Psychological determinants of the stress response (including Lazarus & Folkman)

Psychological determinants of the stress response are part of the relationship between stress and wellbeing.

Lazarus & Folkman’s Transactional Model of Stress and Coping

According to Lazarus & Folkman’s model, stress is a transaction (hence the name) between one and one’s environment. In this sense, stress is very much psychological, and psychological determinants shape a) the bounds of the stress; and b) how the situations is dealt with. The Transactional Model of Stress and Coping encompasses two states of perception in order to work out what really is a stressful situation:

Primary appraisal

During the primary appraisal, potentially stressful situations or stimuli are recognised. We go through a process – considering the potential amount of harm or loss, the degree of threat, and the possibility of challenge – in order to form suitable emotions in response to the situation.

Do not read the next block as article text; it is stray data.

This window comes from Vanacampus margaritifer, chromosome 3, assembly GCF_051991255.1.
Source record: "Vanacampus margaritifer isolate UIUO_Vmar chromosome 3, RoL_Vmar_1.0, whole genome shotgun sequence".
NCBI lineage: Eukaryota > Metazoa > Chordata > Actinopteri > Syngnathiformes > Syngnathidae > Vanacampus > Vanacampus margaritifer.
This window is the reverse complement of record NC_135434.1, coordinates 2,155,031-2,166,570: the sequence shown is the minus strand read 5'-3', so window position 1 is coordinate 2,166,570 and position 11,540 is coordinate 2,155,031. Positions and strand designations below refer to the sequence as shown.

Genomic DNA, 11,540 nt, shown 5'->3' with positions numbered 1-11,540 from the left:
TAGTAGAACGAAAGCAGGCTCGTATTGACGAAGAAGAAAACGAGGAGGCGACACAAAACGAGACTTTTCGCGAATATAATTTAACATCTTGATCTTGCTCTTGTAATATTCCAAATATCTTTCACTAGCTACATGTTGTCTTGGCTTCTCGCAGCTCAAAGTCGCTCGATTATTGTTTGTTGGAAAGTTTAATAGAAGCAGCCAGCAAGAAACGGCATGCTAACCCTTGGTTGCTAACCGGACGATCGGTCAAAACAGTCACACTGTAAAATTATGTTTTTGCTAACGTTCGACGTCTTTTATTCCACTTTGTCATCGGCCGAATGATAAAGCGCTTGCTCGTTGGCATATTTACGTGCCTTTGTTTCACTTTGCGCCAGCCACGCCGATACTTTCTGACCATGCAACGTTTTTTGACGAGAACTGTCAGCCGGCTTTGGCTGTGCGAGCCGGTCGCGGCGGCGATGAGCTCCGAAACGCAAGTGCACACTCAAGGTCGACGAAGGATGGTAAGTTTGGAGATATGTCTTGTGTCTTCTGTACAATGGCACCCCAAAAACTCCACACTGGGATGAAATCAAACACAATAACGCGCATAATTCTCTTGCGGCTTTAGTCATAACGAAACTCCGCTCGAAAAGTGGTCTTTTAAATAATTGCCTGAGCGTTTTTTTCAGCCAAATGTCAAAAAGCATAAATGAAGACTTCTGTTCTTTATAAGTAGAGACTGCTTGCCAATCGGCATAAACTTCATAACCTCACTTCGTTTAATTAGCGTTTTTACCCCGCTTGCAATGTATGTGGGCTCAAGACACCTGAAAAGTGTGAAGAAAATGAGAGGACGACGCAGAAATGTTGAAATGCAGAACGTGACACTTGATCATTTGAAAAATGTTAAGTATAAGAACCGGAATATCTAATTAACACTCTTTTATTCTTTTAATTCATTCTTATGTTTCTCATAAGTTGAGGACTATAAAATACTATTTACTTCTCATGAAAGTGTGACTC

Secondary appraisal

During the secondary appraisal, there is less emphasis on working out whether or not the situation is stressful, and more on assessing how to cope with the situation. There is also a re-assessment of the situation, just to ensure that the primary appraisal was accurate.

Re-appraisal

Sometimes, a re-appraisal may occur, whereby available resources and potential threats are taken into account.

Strengths of the Transactional Model of Stress and Coping

  • Accounted for a psychological approach to stress
  • Accounted for one’s emotions during stressful situations

Limitations of the Transactional Model of Stress and Coping

  • Limited emphasis placed on physiological processes and influences during stressful situations
  • Does not account for individual differences in terms of stress response